This accomplishes the same as the schema_filter, just using a lower-level mechanism. I'm using it so that we can read the array extra_tables parameter. This is important because NOW, wherever you're using the SchemaManager in your code to list all the table names, I would inject this parameter and then return the full list of tables as all of the tables from SchemaManager + the tables in the extra_tables parameter.

Let me know if that makes any sense ;). Some code may not be exactly right - I'm just typing it here.

Cheers!

Reply
Dirk Avatar

This solution works perfectly but there is one thing that bothers me. I have to hard code all of the tables which are a lot and they could change or new ones get added. So I was thinking about using a prefix like in the schema_filter but I don't know if this is possible. Nevertheless I got a lot further with my project thanks to your help.

Reply
Boris Z. Avatar
Boris Z. Avatar Boris Z. | posted 1 year ago

Hi!
Could you please help me to understand how to configure migrations to work with multiple databases?
I have use two databases in my app, so I configured two connections, two EntityManagers that work each with its own entities. But I cannot understand how to configure migrations to execute different migrations for each database.
I have read symfony docs https://symfony.com/doc/cur... but still have no idea

Reply

Hey Boris Z. !

This isn't something I've needed to do before but... after some quick googling, this seems like a surprisingly big mess :/. It seems that version 3 of DoctrineMigrationsBundle seems to have dropped the support for using different connections or entity managers - https://github.com/doctrine... - which is a very unfortunate oversight.

And, fixing it in your app, is non-trivial. Fortunately, I found this post - https://jmsche.fr/en/blog/u... - which was exactly the type of thing I was thinking was necessary (but he already did the work!). Let me know if it helps.

Cheers!

1 Reply
Boris Z. Avatar
Boris Z. Avatar Boris Z. | weaverryan | posted 1 year ago | edited

weaverryan, hello again!
You asked me to write if it helps. And yes, it is)
I have made a proxy migrate command as in example and also a diff command in the same way. It was even easier than I expected

Reply

Woohoo! Thanks for following up!

> But I still don't understand why there is no native solution in migrations bundle

I think its removal was basically an accident. And now... it's hard to ask anyone to contribute it that doesn't need it (the maintainers of the bundle clearly don't have this use-case). So, someone just needs to do the work - that proxy command is probably a good guide ;).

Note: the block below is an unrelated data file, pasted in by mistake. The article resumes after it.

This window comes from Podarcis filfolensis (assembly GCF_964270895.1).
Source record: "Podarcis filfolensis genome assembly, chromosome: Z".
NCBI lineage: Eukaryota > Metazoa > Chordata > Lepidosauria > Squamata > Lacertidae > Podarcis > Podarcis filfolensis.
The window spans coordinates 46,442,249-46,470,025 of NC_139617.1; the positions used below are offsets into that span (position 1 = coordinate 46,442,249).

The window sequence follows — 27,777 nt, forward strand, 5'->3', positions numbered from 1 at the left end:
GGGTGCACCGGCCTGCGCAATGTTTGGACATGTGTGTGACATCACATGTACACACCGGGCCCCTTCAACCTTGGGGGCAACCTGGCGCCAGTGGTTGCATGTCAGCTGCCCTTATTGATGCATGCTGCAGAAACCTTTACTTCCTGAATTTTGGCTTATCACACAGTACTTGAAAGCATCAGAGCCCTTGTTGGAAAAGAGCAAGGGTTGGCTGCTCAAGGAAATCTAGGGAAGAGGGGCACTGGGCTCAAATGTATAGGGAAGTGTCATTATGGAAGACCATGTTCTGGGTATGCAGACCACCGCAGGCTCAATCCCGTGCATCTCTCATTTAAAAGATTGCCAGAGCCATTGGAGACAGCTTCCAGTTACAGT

Cheers!

Reply
Boris Z. Avatar
Boris Z. Avatar Boris Z. | weaverryan | posted 1 year ago | edited

weaverryan thank you very much! It looks like exactly the solution I was looking for. I'll try it and write here.
But I still don't understand why there is no native solution in migrations bundle. The only needed thing is to make possible to add multiple configurations to the migrations config

Reply
Sean D. Avatar
Sean D. Avatar Sean D. | posted 2 years ago

Are there any best practices for running migrations on a production server? I'm looking at publishing my first Symfony app that uses migrations and I'd appreciate any insights on running migrations as part of a build process. thanks.

Reply

Hey Sean,

Migrations are pretty straightforward... so probably the only rule - write good migrations ;) But serious, the most important part of executing migrations on production - to do not lose any existent data. That's super important... and that's something you should care about. After each generated migration - check it and make sure it's really safe for production data.

Also, if you have automated deploys - you will need to pass "--no-interaction" option to the command to avoid any interactive questions, otherwise it's step will just hang your deployment process.

And usually devs only care about queries in up() method and ignore ones in down(). If something will be incorrect in the migration - you would probably need to rollback manually, i.e. manually execute some queries to sync the DB.

That's probably all I can think about now. Hope it will help :)

Cheers!

Reply
Sean D. Avatar

Thanks for the input. I really appreciate it.

Reply

Hey Sean,

No problem, that's a good question to wonder about as nobody want to lose any real data on production ;) Btw, one more tip, just in case, create a backup of your production DB before deploying if you're not confident in your migrations.

Cheers!

Reply

Hello!

During one of the last doctrine update, my migrations table has been cleaned out. It only contains the last migrations I have made. Was ok until now as the migrations folder has been also changed (was under src/Migrations and now it's under /migrations). But now I need to install a new instance of my website. My new migrations folder miss all migrations files created before the doctrine update. So I copied them to it. But when I execute "make:migration", it told me that I have XX numbers of migrations to execute (all the copied migrations file) and that, because there are no entries in my migrations table about them. Is there a way to fix it? Or should I copy the database from the other website instance?